Larus is a large genus of gulls with worldwide distribution (although by far the greatest species diversity is in the Northern Hemisphere). The genus name is from Ancient Greek laros (λάῥος) or Latin Larus which appears to have referred to a gull or other large seabird. 
Many of its species are abundant and well-known birds in their ranges. Until about 2005–2007, most gulls were placed in this genus, but this arrangement is now known to be polyphyletic, leading to the resurrection of the genera Ichthyaetus, Chroicocephalus, Leucophaeus, and Hydrocoloeus (this last had been recognized more often than the other genera) for several species traditionally included in Larus.
- Pacific gull, Larus pacificus
- Belcher's gull, Larus belcheri
- Olrog's gull, Larus atlanticus
- Black-tailed gull, Larus crassirostris
- Heermann's gull, Larus heermanni
- Common gull or mew gull, Larus canus
- Ring-billed gull, Larus delawarensis
- California gull, Larus californicus
- Great black-backed gull, Larus marinus
Kelp gull, Larus dominicanus (called "southern black-backed gull" or "karoro" in New Zealand)
- Cape gull, Larus dominicanus vetula
- Glaucous-winged gull, Larus glaucescens
- Western gull, Larus occidentalis
- Yellow-footed gull, Larus livens
- Glaucous gull, Larus hyperboreus
- Iceland gull, Larus glaucoides
- European herring gull, Larus argentatus
- American herring gull, Larus smithsonianus
- Yellow-legged gull, Larus michahellis
- Caspian gull, Larus cachinnans
East Siberian gull, Larus vegae (or Vega Gull)
- Birula's gull, Larus vegae birulai
- Armenian gull, Larus armenicus
- Slaty-backed gull, Larus schistisagus
Lesser black-backed gull, Larus fuscus
- Heuglin's gull, Larus fuscus heuglini
Fossils of Larus gulls are known from the Middle Miocene, c.20-15 mya; allocation of earlier fossils to this genus is generally rejected nowadays. Biogeography of the fossil record suggests that the genus evolved in the northern Atlantic and spread globally during the Pliocene, when species diversity seems to have been highest as with most seabirds.
- Larus sp. (Grund Middle Miocene of Austria)
- Larus sp. (Middle Miocene of Romania) 
- Larus sp. (Late? Miocene/Early Pliocene of Lee Creek Mine, USA) - several species 
- Larus elmorei (Bone Valley Early/Middle Pliocene of SE USA)
- Larus lacus (Pinecrest Late Pliocene of SE USA)
- Larus perpetuus (Pinecrest Late Pliocene of SE USA)
- Larus sp. (San Diego Late Pliocene of SW USA)
- Larus oregonus (Late Pliocene - Late Pleistocene of WC USA)
- Larus robustus (Late Pliocene - Late Pleistocene of WC USA)
- Larus sp. (Lake Manix Late Pleistocene of W USA)
"Larus" raemdonckii (Early Oligocene of Belgium) is now at least tentatively believed to belong in the procellariiform genus Puffinus. "L." elegans (Late Oligocene?/Early Miocene of St-Gérand-le-Puy, France) and "L." totanoides (Late Oligocene?/Early Miocene of SE France) are now in Laricola, while "L." dolnicensis (Early Miocene of Czech Republic) was actually a pratincole; it is now placed in Mioglareola.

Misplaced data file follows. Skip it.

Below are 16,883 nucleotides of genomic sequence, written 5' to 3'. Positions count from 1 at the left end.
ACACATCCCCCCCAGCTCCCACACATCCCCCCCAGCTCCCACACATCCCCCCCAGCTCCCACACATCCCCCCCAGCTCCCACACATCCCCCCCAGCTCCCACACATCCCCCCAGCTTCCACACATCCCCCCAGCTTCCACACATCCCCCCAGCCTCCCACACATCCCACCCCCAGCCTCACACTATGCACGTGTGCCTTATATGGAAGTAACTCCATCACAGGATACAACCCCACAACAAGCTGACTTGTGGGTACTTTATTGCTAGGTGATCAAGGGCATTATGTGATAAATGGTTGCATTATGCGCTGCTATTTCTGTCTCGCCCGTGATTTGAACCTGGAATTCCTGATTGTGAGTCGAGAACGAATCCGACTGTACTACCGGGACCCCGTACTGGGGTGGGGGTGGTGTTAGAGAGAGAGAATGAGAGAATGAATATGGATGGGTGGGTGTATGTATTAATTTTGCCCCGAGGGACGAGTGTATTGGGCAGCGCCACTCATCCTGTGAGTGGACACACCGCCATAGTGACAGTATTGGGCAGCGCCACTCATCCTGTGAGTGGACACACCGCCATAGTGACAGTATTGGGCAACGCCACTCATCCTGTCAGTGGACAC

The Early Miocene "Larus" desnoyersii (SE France) and "L." pristinus (John Day Formation, Willow Creek, USA) probably do not belong in this genus; the former may be a skua (Olson, 1985).
The circumpolar group of Larus gull species has often been cited as a classic example of the ring species. The range of these gulls forms a ring around the North Pole. The European herring gull, which lives primarily in Great Britain, can hybridize with the American herring gull (living in North America), which can also interbreed with the Vega or East Siberian herring gull, the western subspecies of which, Birula's gull, can hybridize with Heuglin's gull, which in turn can interbreed with the Siberian lesser black-backed gull (all four of these live across the north of Siberia). The last is the eastern representative of the lesser black-backed gulls back in northwestern Europe, including Great Britain. However, the lesser black-backed gulls and herring gull are sufficiently different that they rarely interbreed; thus the group of gulls forms a continuum except in Europe where the two lineages meet. However, a recent genetic study has shown that this example is far more complicated than presented here, and probably does not constitute a true ring species. 
- Jobling, James A (2010). The Helm Dictionary of Scientific Bird Names. London: Christopher Helm. p. 219. ISBN 978-1-4081-2501-4.
- Olson, Storrs L. (1985): Section X.D.2.j. Laridae. In: Farner, D.S.; King, J.R. & Parkes, Kenneth C. (eds.): Avian Biology 8: 181-182. Academic Press, New York.
- Liebers, Dorit; de Knijff, Peter & Helbig, Andreas J. (2004): The herring gull complex is not a ring species[ permanent dead link]. Proc. Roy. Soc. B 271(1542): 893-901. doi: 10.1098/rspb.2004.2679 Electronic Appendix[ permanent dead link]
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